I took Pidge (somewhat reluctantly on his part) from his dovecote, and put him on the cockpit seat, as I thought that he ought to have some fresh air and movement. I then cleaned out his dovecote, and lined it with paper. When I stepped into the cockpit Pidge had moved on to the counter and made as if to fly off: he often flew off, and circled the ship once or twice before alighting again. Yes, go on,’ I said and waved him off. He took off astern, but stalled into the water a few feet away. At first he flapped the water to try to take off, then turned round and started flapping frantically to catch up the ship. It was heart-rending to see his panic as the stern moved steadily away. I sprang to the cockpit, grabbed the tiller and, over-riding Miranda, brought the yacht round.
I aimed to arrive at the spot nearly dead into wind, so that the yacht would be moving slowly. I could not reduce sail, nor do anything which would make me take my eye off the pigeon. I knew from the experience with my lost dinghy that I should never see him again if I once lost sight of him – and one tiny grey pigeon in the middle of the Atlantic was infinitely smaller than a dinghy. I had to come up to him, so that he would be within a foot of the side of the ship; otherwise I should not be able to reach him. It was not easy, because from where I stood in the cockpit the pigeon would be out of sight, hidden by the bows, for the last 50 feet of my approach.
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When I thought that it was the right moment I left the tiller, sprang forward to where the freeboard was lowest – the only place along the deck where it was low enough for me to reach the water with my hand – threw myself on the deck, and thrust my arm and shoulder under the bottom lifeline. Pidgy was right there, and I clutched at him with my hand. But when I pushed my arm down suddenly, as I had to do in a hurry, he must have thought I was going to strike him, for he flapped madly away from me as I touched him, and I missed my hold. I felt terrible, that he should take me for an enemy. I ran back to the tiller and slowly, as it seemed, came round again. I had to stay by the tiller till the last moment, and then make a rush and a grab. Once I slipped, but I had no time to clip on my safety-harness. The next three passes I made at him he eluded me. I could see that I would not get him that way, and tried to squeeze an idea out of my head. Could I throw him anything that he could climb on? I looked round. I could not get below. The only thing I could see was a piece of old sail I had used for Pidgy’s tent. I threw this out, but he thought I was throwing it at him and moved away. Then it sank. The big red gash bucket was at hand, and I hurriedly fastened it to the end of the boathook. I think I made fourteen circuits and passes at Pidge. I had him in the bucket about four times, but unfortunately as I lifted the bucket out of the water the overflow from it washed the pigeon out. The last time he was washed out he was swamped by the water and lay inert, with only a little of his back at the surface of the water. Next time I came round I picked him out easily with my hand as he lay inert.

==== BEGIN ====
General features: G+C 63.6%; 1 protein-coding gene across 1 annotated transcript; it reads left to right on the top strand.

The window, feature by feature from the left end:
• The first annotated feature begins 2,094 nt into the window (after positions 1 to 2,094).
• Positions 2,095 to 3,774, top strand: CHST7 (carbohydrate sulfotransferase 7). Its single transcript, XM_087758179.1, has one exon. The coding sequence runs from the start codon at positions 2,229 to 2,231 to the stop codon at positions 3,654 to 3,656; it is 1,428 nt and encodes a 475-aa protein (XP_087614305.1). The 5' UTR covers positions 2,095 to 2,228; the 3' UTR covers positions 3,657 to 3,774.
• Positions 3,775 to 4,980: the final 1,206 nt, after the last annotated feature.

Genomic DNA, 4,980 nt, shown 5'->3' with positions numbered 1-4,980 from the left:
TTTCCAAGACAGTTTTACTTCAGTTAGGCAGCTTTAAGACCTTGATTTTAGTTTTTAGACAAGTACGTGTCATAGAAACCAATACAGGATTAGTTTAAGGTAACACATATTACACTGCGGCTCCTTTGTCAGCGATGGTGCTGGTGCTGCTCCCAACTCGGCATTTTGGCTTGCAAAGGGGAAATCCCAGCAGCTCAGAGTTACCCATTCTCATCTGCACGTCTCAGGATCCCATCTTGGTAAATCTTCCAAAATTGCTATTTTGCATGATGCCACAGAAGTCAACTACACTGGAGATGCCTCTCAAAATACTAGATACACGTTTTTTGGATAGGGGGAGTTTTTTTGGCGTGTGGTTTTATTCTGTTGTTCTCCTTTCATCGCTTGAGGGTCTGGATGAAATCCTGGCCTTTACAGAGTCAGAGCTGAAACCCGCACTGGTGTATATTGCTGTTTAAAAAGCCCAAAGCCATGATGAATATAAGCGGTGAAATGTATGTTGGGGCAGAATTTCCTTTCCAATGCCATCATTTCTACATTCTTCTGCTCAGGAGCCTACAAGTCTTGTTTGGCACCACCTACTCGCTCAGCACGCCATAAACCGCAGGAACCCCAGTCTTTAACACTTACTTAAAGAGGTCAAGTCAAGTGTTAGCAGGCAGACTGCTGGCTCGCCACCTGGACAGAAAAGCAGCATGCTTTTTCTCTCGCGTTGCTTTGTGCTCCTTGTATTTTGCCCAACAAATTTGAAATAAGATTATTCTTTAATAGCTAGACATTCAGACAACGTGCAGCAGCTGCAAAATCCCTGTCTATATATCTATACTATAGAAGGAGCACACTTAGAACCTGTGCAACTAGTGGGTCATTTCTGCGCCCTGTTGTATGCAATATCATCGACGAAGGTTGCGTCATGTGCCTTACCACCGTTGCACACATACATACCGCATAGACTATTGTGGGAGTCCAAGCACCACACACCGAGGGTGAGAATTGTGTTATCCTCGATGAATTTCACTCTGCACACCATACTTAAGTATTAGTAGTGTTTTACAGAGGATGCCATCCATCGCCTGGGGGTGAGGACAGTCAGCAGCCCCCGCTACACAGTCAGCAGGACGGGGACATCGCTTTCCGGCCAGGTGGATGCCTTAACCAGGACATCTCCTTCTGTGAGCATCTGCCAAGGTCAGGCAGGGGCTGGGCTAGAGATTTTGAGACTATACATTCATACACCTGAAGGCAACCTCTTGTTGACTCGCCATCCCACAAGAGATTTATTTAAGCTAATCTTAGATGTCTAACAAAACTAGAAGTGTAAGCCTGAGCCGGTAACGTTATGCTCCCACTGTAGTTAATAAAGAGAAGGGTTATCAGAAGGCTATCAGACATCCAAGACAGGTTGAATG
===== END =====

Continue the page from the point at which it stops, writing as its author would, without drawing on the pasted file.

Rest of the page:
I felt cut up as I held his soaking body; I felt responsible for him, and somehow his mean crabbed nature and his dreadful habits made me feel worse. I squeezed his lungs and the water dribbled out of his beak. Then I went on squeezing regularly, trying to revive him by artificial respiration. I think I was doing it the right way, because I could see air bubbling through his nostrils. At one time I thought he made a sound. I kept at it for, I think, about twenty minutes; then I wrapped him in hot clothes warmed from water in the Thermos. I filled a hot water bottle, and wrapped him with it in paper. But it was no good; Pidgy’s spirit had flown. It was pathetic to look at his poor, emaciated, sick-looking body, which seemed to have only a few feathers. He looked either very old or very sick. It was the breakdown in communication between a human being and an animal which was so distressing. If only he could have trusted me, could have understood that I was trying to help him, and not hurt him, he would have still been alive.
I gave him a sea burial in my best biscuit tin with holes punched in it so that it would sink. I watched it till I could see it no longer as Gipsy Moth sailed away.
I moped about that day. I had already been depressed, for the gale had cost me not only two and a half days but had set me back 20 miles. To say on 18 June that I had made good 560 miles during the past seven days was not bad; but to say three days later that I had made good only 560 miles during the past ten days was too bad. To achieve my ambition of a thirty-day crossing now entailed making good 1,400 miles in the next ten days, which was practically impossible.
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